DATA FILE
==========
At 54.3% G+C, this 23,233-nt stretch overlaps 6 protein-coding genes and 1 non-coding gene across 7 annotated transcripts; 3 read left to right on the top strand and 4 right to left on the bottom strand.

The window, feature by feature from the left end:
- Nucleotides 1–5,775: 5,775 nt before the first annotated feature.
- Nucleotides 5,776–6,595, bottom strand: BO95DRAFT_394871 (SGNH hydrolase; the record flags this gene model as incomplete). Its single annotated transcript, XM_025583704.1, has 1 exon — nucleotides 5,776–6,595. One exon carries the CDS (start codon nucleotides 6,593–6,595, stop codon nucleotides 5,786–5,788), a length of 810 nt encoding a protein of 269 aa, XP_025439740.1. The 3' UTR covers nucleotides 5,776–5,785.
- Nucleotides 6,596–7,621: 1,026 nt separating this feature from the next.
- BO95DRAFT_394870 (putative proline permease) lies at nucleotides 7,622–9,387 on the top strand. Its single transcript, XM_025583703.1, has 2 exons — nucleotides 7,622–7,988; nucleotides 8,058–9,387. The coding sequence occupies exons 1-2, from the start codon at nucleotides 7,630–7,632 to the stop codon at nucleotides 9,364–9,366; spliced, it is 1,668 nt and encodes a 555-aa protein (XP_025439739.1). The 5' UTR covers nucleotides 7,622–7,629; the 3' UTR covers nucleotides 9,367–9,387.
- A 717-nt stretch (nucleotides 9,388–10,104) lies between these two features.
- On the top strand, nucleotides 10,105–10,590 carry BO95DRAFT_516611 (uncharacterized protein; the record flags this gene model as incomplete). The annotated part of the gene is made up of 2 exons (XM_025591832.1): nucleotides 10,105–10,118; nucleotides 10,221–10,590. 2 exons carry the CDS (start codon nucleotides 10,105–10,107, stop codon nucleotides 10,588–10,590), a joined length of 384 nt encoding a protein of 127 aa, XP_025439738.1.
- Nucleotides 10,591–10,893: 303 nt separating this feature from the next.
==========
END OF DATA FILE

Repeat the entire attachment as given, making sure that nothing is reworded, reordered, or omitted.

At 54.3% G+C, this 23,233-nt stretch overlaps 6 protein-coding genes and 1 non-coding gene across 7 annotated transcripts; 3 read left to right on the top strand and 4 right to left on the bottom strand.

The window, feature by feature from the left end:
- Nucleotides 1–5,775: 5,775 nt before the first annotated feature.
- Nucleotides 5,776–6,595, bottom strand: BO95DRAFT_394871 (SGNH hydrolase; the record flags this gene model as incomplete). Its single annotated transcript, XM_025583704.1, has 1 exon — nucleotides 5,776–6,595. One exon carries the CDS (start codon nucleotides 6,593–6,595, stop codon nucleotides 5,786–5,788), a length of 810 nt encoding a protein of 269 aa, XP_025439740.1. The 3' UTR covers nucleotides 5,776–5,785.
- Nucleotides 6,596–7,621: 1,026 nt separating this feature from the next.
- BO95DRAFT_394870 (putative proline permease) lies at nucleotides 7,622–9,387 on the top strand. Its single transcript, XM_025583703.1, has 2 exons — nucleotides 7,622–7,988; nucleotides 8,058–9,387. The coding sequence occupies exons 1-2, from the start codon at nucleotides 7,630–7,632 to the stop codon at nucleotides 9,364–9,366; spliced, it is 1,668 nt and encodes a 555-aa protein (XP_025439739.1). The 5' UTR covers nucleotides 7,622–7,629; the 3' UTR covers nucleotides 9,367–9,387.
- A 717-nt stretch (nucleotides 9,388–10,104) lies between these two features.
- On the top strand, nucleotides 10,105–10,590 carry BO95DRAFT_516611 (uncharacterized protein; the record flags this gene model as incomplete). The annotated part of the gene is made up of 2 exons (XM_025591832.1): nucleotides 10,105–10,118; nucleotides 10,221–10,590. 2 exons carry the CDS (start codon nucleotides 10,105–10,107, stop codon nucleotides 10,588–10,590), a joined length of 384 nt encoding a protein of 127 aa, XP_025439738.1.
- Nucleotides 10,591–10,893: 303 nt separating this feature from the next.